The UN Security Council has resolved that a plebiscite should be held to determine the future of the Muslim-dominated Kashmir.
By Rakesh Raman
The UN Security Council (UNSC) has decided to hold a meeting today (August 16) to discuss the controversial Kashmir issue, which has resulted in escalated military tension between India and Pakistan.
Poland, which currently holds the UNSC’s rotating presidency, has listed the matter for discussion at 10:00 am (7:30 pm IST). The meeting has been convened on request from Pakistan supported by China, which is a permanent UNSC members along with France, Russia, the United Kingdom, and the United States.
While India has been insisting that Kashmir is its integral part, the UN has repeatedly asserted that Kashmir is a disputed territory between India and Pakistan. The UN has also deployed a UN Military Observer Group in India and Pakistan (UNMOGIP) to observe and de-escalate the tension between the two countries.
In the past, UNSC has adopted several resolutions in 1948 and in the 1950s over Kashmir. The Security Council has resolved that a plebiscite should be held to determine the future of the Muslim-dominated Kashmir.
The plebiscite will give the right to self-determination to the people of Kashmir and allow them to decided if they want to live with India or Pakistan, or live independently in a separate state of Kashmir.
Earlier, on August 5, the Indian government headed by Prime Minister (PM) Narendra Modi had abruptly abrogated Article 370 of the Constitution that ensured special privileges for the people of Kashmir.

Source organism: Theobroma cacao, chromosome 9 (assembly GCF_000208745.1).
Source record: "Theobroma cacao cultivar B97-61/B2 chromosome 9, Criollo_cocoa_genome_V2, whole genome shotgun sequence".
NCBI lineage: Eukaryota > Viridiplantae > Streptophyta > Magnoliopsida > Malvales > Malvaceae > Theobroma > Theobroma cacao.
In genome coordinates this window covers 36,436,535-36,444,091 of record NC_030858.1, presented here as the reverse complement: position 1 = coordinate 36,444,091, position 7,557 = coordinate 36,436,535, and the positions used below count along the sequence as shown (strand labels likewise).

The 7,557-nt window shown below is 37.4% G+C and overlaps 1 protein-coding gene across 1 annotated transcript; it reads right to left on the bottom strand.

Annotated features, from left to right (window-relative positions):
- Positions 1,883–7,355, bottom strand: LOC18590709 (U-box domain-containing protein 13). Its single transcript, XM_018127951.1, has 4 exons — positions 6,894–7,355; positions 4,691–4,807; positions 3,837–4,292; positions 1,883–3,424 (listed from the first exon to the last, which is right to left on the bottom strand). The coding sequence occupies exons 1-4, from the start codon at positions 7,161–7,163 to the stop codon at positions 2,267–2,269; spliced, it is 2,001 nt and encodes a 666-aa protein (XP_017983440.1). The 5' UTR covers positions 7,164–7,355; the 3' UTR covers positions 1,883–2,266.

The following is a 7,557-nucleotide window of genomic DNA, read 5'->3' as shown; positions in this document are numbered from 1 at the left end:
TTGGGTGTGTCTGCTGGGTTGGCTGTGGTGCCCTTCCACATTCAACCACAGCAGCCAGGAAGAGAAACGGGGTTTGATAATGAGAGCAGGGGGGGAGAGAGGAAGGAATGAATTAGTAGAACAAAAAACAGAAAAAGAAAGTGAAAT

Although the Kashmir issue is internationally recognized as a bilateral issue between India and Pakistan, Modi government has claimed that the change of the constitutional status in Kashmir is its internal matter in which Pakistan cannot interfere.
The international community believes that the Modi government has violated the international norms and UN resolutions to forcibly take control of a territory that does not belong to India.
Of late, UN Secretary-General António Guterres urged the enemy countries to exercise maximum restraint and resolve the Kashmir issue with peaceful means. He also has expressed his concern over reports of restrictions on the Indian side of Kashmir, which – he said – could exacerbate the human rights situation in the region.
As large-scale violence is expected against the Indian government’s abrupt decision to change the status of J&K, authorities have suspended Internet, mobile services and banned public gatherings in Srinagar area of Kashmir. In Srinagar city, there is said to be a total communications blackout.
In a despotic move, the Modi government has also arrested a slew of local leaders who oppose the Indian government. The entire region is now under the control of heavily armed Indian security forces.
It is stated that India has deployed nearly 900,000 security people to control unarmed Kashmiris, and nearly 80,000 civilians have been killed in the conflicts during the past 7 decades.
By Rakesh Raman, who is a national award-winning journalist and social activist. He is the founder of a humanitarian organization RMN Foundation which is working in diverse areas to help the disadvantaged and distressed people in the society. He also creates and publishes a number of digital publications on different subjects.
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